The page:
But, of course, human life does not consist of encounters only with anonymous strangers with whom we share a general humanity and transient particular relations and concerns. Its principal context is what Burke called `the little platoon' , the smaller circles of family, neighbourhood, parish, workplace, professional associations, clubs and societies. It is curious that these groups come under suspicion from both individualists and collectivists. To the former they represent, like the state and its organs, powers and obligations which the individual has not created, unless he can form, remould, join and leave them as he will. To the latter, they represent independent powers that rival the total concentration of all wills in one project and design: they can be permitted only as they come under central control. Radical libertarianism, whether it seeks freedom immediately or through the detour into totalitarianism, seeks freedom from what is unwilled and ultimately from what is contingent and determinate. But the little platoons are the epitome of finitude: each person is so obviously in and shaped by one and not another, this family or household and not that, this village or town and not some other, this trade or occupation and not those. The abstract `individual' and the abstract `society' stand over against the concrete individual in the real and concrete circles in which he is born and lives, and to which he becomes attached.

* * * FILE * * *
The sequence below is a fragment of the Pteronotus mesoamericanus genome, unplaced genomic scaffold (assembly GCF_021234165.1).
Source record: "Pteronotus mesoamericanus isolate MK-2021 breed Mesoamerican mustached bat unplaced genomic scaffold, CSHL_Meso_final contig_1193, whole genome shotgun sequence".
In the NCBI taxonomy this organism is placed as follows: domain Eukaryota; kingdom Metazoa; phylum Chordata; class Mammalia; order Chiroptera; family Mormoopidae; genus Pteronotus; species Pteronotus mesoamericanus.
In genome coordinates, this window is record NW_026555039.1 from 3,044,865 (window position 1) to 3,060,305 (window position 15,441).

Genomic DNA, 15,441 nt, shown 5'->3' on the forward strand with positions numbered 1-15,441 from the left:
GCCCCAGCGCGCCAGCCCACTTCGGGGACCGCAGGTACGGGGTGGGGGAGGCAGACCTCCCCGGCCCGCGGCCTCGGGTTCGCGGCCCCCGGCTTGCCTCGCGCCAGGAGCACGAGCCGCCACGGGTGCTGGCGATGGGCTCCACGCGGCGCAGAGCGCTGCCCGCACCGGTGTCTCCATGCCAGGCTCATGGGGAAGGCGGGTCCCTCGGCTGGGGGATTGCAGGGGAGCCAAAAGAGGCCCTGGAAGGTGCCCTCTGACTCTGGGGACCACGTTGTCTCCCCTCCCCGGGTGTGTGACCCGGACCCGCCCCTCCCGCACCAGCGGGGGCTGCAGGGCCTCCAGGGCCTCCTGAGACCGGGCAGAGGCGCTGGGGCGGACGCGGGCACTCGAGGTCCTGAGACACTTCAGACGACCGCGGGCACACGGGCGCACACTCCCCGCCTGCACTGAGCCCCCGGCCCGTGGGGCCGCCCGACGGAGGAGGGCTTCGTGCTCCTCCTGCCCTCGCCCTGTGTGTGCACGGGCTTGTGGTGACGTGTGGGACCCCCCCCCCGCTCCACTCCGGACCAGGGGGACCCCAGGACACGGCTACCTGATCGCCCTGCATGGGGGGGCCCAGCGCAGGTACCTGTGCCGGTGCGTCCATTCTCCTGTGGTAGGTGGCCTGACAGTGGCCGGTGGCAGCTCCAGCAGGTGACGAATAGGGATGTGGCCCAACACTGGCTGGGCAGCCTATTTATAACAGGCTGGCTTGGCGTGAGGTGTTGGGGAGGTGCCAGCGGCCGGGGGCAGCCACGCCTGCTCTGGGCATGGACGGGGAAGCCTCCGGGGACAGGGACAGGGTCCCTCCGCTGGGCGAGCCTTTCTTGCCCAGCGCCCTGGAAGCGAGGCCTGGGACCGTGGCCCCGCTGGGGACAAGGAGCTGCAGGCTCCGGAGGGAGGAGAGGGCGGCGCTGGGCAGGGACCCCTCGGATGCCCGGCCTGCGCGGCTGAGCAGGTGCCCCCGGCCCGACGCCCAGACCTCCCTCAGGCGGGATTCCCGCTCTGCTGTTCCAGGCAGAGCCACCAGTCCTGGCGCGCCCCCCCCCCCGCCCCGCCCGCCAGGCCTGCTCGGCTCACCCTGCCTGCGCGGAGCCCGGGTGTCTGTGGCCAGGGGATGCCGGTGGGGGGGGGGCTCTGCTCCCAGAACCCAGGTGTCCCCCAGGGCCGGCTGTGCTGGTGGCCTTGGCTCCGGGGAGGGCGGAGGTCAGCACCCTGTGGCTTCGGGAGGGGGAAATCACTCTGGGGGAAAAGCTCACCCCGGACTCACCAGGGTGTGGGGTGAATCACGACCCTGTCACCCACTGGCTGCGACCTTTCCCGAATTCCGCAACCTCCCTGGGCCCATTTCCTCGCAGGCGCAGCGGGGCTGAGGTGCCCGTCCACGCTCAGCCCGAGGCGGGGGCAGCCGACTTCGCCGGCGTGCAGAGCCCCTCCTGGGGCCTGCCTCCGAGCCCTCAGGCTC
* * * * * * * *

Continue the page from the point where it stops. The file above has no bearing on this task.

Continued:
The emotional ties of little platoons go beyond our general capacity for fellow-feeling. They take the form of community of feeling, of shared attachments, hopes, fears, joys and sorrows. For there is no cohesion in a group without community of feeling. On the surface there may well be divergence, even conflict, but without an underlying commitment no group or organisation can endure. For example, if parties in dispute go before the courts that presupposes, on their part, a common commitment to the peaceful settling of disputes, to the justice of the existing system of law and to the courts as impartially interpreting and applying it. The law and its institutions decay when litigants and the public at large regard them only as something which they can use for their own advantage. No judge can take that attitude without corrupting his office at the core. For individualism, society generally, and each part of it in particular, is an exterior network or grid through which the individual negotiates his own path. It is something he uses to get what he wants. That may mean co-operation but it is only a co-operation of convenience, a temporary alliance for specific purposes . The individualist is and feels himself free to make and dissolve any partnership at will, and obliged and committed only insofar as he has freely pledged himself. But, as we argued in Chapter 11 2, that attitude is parasitic upon a deeper commitment which goes beyond the letter of contract and thus upon a willingness to go beyond explicit obligations. The whole point of `working to rule' is to bring the organisation concerned to a halt.